Located on top of optical film 255 can be a protective layer 270. In one arrangement, protective layer 270 can be substantially translucent or transparent as described herein. In another arrangement, the protective layer 270 can be opaque or semi-opaque where the symbols disposed on filter 260 and/or filter 265 are hidden from view unless the light source corresponding to one or both of the filters, as the case may be, is illuminated. Protective layer 270 can serve as a guard layer or film over the optical film 255 to prevent scratching or other damage that may occur to the optical film 255 as a result of operation of the key 230 by a user. Optical film 255 can be optically coupled to the key 230. Protective layer 270 can be optically coupled to the key 230 through the optical film 255.

As used herein, the phrase “optically coupled” refers to two or more objects, i.e. optical films and/or keys, which are positioned such that a single source of light, i.e. light source 275 or 280, can be positioned to emit light that passes through each object said to be optically coupled in series fashion, i.e. one after the other. In one arrangement, optically coupled objects can lie in a same plane, i.e. be stacked such that each object is substantially parallel to each other optically coupled object. Optically coupled objects can be laminated together, layered, or secured by other means, i.e. at the edges without bonding, etc. The phrase “optically coupled” is not intended to suggest one particular way of physically joining objects, but rather to indicate the manner in which the objects are positioned relative to one another and a light source.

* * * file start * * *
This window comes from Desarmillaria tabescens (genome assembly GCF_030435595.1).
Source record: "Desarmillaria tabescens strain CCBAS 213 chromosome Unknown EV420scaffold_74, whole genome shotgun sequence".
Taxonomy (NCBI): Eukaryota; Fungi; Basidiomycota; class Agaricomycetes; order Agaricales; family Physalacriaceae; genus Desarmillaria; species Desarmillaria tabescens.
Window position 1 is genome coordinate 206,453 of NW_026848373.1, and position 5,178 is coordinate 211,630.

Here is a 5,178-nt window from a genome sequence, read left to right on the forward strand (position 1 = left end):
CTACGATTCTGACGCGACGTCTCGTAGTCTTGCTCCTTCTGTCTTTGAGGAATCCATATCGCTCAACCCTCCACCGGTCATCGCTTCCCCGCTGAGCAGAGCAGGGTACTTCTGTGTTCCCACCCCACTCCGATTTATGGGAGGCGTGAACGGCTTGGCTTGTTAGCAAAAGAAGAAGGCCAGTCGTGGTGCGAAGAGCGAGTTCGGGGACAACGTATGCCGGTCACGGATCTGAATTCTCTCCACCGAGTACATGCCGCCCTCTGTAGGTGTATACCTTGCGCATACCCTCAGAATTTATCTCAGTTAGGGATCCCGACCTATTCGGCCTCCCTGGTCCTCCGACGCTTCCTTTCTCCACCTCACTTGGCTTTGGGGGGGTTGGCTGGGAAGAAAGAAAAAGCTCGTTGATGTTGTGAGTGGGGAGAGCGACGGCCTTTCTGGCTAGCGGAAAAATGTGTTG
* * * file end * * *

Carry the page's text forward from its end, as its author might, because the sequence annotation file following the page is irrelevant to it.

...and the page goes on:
Below the keypad assembly 205 can be a circuit board 210 such as a printed circuit board (PCB). The circuit board 210 can include at least two light sources 275, 280. In one arrangement, each light source 275, 280 can be implemented as a light emitting diode (LED). Further, the color of each light source 275, 280 can correspond, or be matched, to the filters 260, 265. That is, light source 275 can be of a color that corresponds, or is similar, to filter 260 such that when illuminated, light from light source 275 can pass through filter 260, but be blocked, or at least substantially blocked, by filter 265. Similarly, light source 280 can be of a color that corresponds, or is similar, to filter 265 such that when illuminated, light from light source 280 can pass through filter 265, but be blocked, or at least substantially blocked, by filter 260. Accordingly, when light source 275 is illuminated, the symbol of filter 260 becomes visible on key 230. When light source 280 is illuminated, the symbol of filter 265 becomes visible on key 230.

Controller 215 can be a processor such as a microprocessor, a programmable logic device, or other circuitry, which is either located on circuit board 210 or another circuit board. In any case, controller 215 can be electrically coupled to circuit board 210 and light sources 260, 265, whether directly or through one or more buffer, amplifier, or other circuits. Similarly, memory 220 can be electrically coupled to controller 215 and also may be located on circuit board 210 or another circuit board.